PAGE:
At the heels of the United Nation’s groundbreaking report detailing the necessity for “unprecedented changes in the next decade” to avoid permanent damage to the Earth’s environment, sustainability and waste management in the business world, and beyond, have become essential factors of commerce across the globe. The concept of creating products and services that are sustainable in the long-run is integrating itself as a key driver of companies’ operations and value chains, and innovation is necessary to achieve substantial results. While efforts to keep our planet living intensify, so too will the call for businesses to operate environmentally safe processes.
globalEDGE Blog - By Tag: operations-and-supply-chain-management
By some accounts, moving is ranked as the third-most stressful event a person can experience, after death of a relative and divorce. Two Men and a Truck started as an after-school business (Video: The Story of the Stickmen) for two high school boys in Lansing, Michigan. As a small business focused on local moving services, the company began in 1985 with $350, a hand-drawn logo, and an advertisement in a local community newspaper.
In 1989, Melanie Bergeron, the daughter of founder Mary Ellen Sheets, opened the first franchised office of Two Men and a Truck in her hometown of Atlanta, Georgia. Melanie is now board chair, with Brig Sorber as the chief executive officer and Jon Sorber as executive vice president. Randy Shacka, who joined the company as an intern in 2001, was promoted in 2012 to president, and Brant Hartle is the Chief Financial Officer. Shacka is the first president of the company who did not come from the family.
Two Men and a Truck is no longer “two men and a truck.” The company has grown both domestically and internationally to most of the United States and some 380 locations worldwide.
Elon Musk, the CEO of Tesla, released 30 brand new Model 3 electric vehicles to Tesla employees in Fremont, California on July 28. Tesla advertises the Model 3 as one of the most affordable electric vehicles on the market, competing with fuel-efficient cars like the Hyundai Ioniq EV, Chevrolet Volt, BMW i3, and Nissan Leaf. While demand for the Model 3 is high—it has already gathered 50,000 advanced deposits—the vehicle’s mass-market accessibility is not as apparent. In comparison to Tesla’s Model S, which can be prepared for delivery in seven days, current customer orders for the Model 3 are expected to be ready within the next 12-18 months. What is the underlying cause of such a large disconnect between consumers and the product? The reason boils down to an exponential increase in production that connects directly to a supply chain that has “about 30 percent of its components coming from abroad.”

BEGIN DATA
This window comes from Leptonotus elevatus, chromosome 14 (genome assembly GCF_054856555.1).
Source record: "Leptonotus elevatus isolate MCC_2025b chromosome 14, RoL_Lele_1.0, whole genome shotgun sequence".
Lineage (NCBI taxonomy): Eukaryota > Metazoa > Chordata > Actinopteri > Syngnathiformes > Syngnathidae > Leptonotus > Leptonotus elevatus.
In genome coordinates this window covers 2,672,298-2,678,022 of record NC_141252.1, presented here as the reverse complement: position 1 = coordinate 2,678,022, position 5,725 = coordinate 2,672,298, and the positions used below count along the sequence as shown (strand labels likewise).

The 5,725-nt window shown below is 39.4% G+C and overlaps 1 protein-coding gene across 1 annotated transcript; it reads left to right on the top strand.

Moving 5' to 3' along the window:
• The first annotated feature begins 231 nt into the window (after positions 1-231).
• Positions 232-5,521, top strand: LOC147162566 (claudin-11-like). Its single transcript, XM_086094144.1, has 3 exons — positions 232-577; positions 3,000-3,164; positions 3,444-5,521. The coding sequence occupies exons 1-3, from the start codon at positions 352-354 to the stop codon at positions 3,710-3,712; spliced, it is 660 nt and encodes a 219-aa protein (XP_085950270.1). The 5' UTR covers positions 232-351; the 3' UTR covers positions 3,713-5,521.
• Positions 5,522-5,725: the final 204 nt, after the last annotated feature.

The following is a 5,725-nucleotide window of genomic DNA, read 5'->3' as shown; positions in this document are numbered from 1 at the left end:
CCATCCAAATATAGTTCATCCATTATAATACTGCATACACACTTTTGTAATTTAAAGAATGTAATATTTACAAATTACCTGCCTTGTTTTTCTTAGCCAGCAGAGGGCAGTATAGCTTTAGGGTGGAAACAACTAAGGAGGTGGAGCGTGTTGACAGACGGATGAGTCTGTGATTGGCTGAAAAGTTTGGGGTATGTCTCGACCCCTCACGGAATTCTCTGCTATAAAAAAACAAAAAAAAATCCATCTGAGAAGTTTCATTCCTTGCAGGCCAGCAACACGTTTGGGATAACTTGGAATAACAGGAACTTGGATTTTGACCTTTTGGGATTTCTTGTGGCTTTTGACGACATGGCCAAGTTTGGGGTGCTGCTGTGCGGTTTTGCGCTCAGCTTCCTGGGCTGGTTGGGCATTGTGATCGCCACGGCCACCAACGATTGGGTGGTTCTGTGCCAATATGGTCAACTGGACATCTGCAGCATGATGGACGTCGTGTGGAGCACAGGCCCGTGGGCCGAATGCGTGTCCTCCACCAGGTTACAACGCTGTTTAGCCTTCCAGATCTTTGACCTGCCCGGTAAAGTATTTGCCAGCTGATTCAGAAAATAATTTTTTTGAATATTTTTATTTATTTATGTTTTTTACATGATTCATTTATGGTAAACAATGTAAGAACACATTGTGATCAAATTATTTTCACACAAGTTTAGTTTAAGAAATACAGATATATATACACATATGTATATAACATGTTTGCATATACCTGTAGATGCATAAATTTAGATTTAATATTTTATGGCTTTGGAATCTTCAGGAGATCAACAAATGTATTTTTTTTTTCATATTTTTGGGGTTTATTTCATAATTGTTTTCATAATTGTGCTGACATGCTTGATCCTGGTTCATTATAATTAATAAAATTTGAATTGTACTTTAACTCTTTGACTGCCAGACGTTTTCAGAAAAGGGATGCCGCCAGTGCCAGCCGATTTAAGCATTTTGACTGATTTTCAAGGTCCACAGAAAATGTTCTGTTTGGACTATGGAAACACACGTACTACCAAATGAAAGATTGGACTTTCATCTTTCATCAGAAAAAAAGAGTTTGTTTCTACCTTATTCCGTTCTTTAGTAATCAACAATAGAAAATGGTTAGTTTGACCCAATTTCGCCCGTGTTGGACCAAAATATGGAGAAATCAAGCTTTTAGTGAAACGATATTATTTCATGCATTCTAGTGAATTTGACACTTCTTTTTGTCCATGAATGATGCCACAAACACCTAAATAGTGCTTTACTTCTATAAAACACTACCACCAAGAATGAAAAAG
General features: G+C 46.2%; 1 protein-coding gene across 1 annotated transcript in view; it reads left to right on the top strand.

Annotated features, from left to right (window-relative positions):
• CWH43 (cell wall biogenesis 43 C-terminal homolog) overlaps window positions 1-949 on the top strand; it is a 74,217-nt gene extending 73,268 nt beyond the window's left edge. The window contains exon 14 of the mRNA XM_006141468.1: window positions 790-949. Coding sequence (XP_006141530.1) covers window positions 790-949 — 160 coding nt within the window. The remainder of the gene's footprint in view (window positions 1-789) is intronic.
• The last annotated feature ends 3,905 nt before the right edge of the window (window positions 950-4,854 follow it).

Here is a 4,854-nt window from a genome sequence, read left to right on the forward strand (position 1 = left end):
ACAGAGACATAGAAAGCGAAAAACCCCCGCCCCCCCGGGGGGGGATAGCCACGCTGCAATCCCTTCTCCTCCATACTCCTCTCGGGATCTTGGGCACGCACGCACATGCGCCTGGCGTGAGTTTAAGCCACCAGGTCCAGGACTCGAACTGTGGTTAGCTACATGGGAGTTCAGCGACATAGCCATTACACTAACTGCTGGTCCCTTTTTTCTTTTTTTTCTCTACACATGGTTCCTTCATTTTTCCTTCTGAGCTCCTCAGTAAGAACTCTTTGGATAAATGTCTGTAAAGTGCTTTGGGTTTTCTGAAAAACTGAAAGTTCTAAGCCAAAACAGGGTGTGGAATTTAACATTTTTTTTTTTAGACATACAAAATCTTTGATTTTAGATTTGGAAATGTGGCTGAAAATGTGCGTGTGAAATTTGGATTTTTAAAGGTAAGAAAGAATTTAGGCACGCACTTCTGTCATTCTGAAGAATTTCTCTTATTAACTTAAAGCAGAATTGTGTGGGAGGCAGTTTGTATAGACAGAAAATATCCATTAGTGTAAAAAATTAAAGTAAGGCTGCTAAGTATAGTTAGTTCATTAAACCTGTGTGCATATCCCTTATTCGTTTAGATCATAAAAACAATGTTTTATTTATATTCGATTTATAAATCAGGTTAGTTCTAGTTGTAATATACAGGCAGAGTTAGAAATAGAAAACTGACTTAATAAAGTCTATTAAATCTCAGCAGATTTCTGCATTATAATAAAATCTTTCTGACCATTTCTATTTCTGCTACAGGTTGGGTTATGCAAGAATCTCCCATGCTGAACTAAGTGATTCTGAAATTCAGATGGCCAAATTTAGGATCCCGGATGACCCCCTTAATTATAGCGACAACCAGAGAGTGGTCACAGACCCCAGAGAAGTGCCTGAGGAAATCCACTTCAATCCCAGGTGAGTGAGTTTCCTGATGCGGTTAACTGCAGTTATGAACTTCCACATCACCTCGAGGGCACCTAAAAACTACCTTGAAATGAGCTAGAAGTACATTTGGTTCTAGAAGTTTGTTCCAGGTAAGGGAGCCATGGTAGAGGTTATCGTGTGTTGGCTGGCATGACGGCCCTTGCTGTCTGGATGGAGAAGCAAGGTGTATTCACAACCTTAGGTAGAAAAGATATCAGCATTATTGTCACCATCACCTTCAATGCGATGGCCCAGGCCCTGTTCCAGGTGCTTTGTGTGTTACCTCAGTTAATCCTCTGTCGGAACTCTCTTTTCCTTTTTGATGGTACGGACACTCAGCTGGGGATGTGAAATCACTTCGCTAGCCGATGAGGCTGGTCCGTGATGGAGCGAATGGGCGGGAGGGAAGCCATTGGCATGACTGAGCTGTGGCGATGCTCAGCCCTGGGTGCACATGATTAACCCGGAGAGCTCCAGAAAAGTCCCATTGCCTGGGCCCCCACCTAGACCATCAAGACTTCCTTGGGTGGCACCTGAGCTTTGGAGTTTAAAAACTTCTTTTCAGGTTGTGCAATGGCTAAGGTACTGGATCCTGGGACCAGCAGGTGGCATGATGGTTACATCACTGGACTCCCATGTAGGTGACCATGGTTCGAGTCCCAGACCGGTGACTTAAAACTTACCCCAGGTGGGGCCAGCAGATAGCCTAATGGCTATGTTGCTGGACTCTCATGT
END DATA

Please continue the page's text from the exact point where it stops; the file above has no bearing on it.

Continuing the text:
[This blog post is based on a presentation I gave in a business-academic panel “jam session” at the American Marketing Association Summer Educators’ Conference, August 6, 2016. The slides with charts and data can be downloaded here].
The strategic importance placed on leveraging global supply chains has seen an exponential increase in the last decade. The world is now connected in a cogwheel fashion, where all 195 countries leverage inbound and outbound elements of global supply chains, and what happens in one part of the world – seemingly far away from where you are – oftentimes has an effect on what you do, perhaps even as a bullwhip effect; that is, small changes in some parts of the world has large cause-effect relationships with other parts.
Tremendous inbound and outbound growth in supply chain traffic has been seen in Asia, with lots more inbound in the last decade than ever before. But, the idea of “supply chain management” is still driven by the U.S. and to some degree Europe. These global supply chains are important given that customers expect the world to become more globalized than the companies expect to have to deliver in the next 20 years. This mismatch needs to be solved.
Companies’ supply chains should be strategic, analytical, total value systems that are focused on bottom-line profit. The days when supply chains were an operational activity to get a truck from point A to point B are long gone. The leverage that supply chains need to give companies and, by extension, customers is telling.
Nowadays, depending on where you live, some 70 to 90 percent of what we buy for regular consumption and use are not made in our local area. And supply chains are increasingly becoming more strategic; companies leveraged supply chains for 17 percent of their strategy in 2005 and now that number is 21 percent.
When out shopping and buying clothes and other apparel merchandise, a lot of people forget how far a product has come. The supply chains of the apparel and textile industry have been under a lot of scrutiny and are in need of change. Whether this change is for the rights and conditions of workers or to accommodate the ever changing online market, current conditions will not last much longer.